As editor of Fingerprints, I don't receive too many submissions. That's actually a good thing. As a journal of crime flash non-fiction (meaning these are short, short stories about true crime), it's hard to find stories that are both interesting and true. Doubly so because the author has to have some sort of relation to the story.
But when I do, hang on to your %#$%#ing hat. Stories at Fingerprints get wild and weird in a hurry. Nothing's stranger than real life.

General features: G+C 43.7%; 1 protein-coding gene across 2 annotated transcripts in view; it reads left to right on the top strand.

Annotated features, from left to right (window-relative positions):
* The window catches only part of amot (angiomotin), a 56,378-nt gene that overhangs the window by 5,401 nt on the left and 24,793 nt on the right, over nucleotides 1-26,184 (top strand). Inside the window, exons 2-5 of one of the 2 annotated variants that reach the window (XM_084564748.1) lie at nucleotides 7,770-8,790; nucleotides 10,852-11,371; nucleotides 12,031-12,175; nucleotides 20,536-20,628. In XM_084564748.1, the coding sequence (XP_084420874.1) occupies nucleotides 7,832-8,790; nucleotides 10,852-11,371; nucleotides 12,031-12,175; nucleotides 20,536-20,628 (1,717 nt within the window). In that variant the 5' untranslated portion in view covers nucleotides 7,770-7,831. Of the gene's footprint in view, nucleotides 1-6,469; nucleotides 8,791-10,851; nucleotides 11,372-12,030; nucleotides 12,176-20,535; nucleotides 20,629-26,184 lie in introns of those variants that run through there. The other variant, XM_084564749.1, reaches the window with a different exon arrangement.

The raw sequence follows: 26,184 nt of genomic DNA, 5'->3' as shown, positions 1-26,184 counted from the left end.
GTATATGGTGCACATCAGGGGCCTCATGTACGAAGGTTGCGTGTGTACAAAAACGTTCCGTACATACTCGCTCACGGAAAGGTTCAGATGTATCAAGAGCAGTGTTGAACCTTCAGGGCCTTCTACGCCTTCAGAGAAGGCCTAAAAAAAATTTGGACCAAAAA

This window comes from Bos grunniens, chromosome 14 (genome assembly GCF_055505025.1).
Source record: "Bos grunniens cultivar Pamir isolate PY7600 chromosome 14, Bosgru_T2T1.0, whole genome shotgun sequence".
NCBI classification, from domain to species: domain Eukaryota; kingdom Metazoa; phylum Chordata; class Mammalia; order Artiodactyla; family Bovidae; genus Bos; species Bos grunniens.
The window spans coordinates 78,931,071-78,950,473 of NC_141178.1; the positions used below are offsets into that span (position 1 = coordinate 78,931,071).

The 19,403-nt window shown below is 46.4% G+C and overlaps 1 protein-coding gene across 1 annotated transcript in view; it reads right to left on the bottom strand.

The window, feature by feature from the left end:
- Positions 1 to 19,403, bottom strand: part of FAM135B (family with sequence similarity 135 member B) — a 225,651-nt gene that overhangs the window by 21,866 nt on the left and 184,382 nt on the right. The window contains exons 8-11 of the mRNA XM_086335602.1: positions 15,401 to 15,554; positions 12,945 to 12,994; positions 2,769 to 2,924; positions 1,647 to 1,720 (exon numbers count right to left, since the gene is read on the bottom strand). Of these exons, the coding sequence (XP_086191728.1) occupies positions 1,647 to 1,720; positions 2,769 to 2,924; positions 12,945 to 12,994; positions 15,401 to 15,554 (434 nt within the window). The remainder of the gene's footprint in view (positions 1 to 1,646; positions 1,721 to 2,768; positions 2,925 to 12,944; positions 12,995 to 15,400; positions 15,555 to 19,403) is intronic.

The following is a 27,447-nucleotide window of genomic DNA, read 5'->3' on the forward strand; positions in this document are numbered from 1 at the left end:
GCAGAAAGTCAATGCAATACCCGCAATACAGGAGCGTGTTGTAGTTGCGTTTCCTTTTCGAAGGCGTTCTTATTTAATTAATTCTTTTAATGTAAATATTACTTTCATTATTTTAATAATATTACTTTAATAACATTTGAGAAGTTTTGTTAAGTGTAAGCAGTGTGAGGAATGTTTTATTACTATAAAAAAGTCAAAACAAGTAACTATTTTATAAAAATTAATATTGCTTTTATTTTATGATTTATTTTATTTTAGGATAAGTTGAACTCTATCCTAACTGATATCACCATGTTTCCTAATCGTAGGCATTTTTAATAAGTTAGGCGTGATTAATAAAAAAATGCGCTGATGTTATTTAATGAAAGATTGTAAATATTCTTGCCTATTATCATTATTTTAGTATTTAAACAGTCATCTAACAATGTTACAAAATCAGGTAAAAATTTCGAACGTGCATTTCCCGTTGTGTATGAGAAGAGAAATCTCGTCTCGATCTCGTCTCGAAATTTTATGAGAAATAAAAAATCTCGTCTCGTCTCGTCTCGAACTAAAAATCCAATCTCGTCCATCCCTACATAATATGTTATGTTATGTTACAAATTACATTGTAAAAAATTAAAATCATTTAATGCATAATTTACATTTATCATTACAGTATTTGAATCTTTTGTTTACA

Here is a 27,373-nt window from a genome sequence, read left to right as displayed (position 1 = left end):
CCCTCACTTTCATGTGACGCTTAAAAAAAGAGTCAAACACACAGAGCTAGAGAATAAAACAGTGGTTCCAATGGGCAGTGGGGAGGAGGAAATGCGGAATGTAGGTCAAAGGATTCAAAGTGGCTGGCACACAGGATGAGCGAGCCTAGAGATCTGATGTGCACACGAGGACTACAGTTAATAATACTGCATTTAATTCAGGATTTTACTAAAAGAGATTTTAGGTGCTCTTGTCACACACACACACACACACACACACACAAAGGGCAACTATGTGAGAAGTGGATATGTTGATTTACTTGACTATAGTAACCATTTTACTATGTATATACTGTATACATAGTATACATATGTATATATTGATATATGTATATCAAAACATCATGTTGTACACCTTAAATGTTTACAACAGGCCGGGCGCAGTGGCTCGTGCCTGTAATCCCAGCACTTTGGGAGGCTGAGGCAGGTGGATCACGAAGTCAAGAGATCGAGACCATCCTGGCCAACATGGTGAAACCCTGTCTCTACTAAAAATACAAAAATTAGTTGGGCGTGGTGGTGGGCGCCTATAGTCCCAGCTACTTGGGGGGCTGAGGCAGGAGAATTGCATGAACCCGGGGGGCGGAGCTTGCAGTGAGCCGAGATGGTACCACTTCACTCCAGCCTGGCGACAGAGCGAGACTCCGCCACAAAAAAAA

The most recent submission is about "The Bathroom Basher." He killed several women in Idaho in the 1960s, but the final one drew the most attention. It seems he was exceptionally brutal that time. So much so that it became the stuff of legend for the family of Natasha Amadaeus.
I had to think hard about whether to publish it. The details are gruesome. That they happened to a real person adds considerable weight. But in the interest of crime history, I felt compelled to publish it.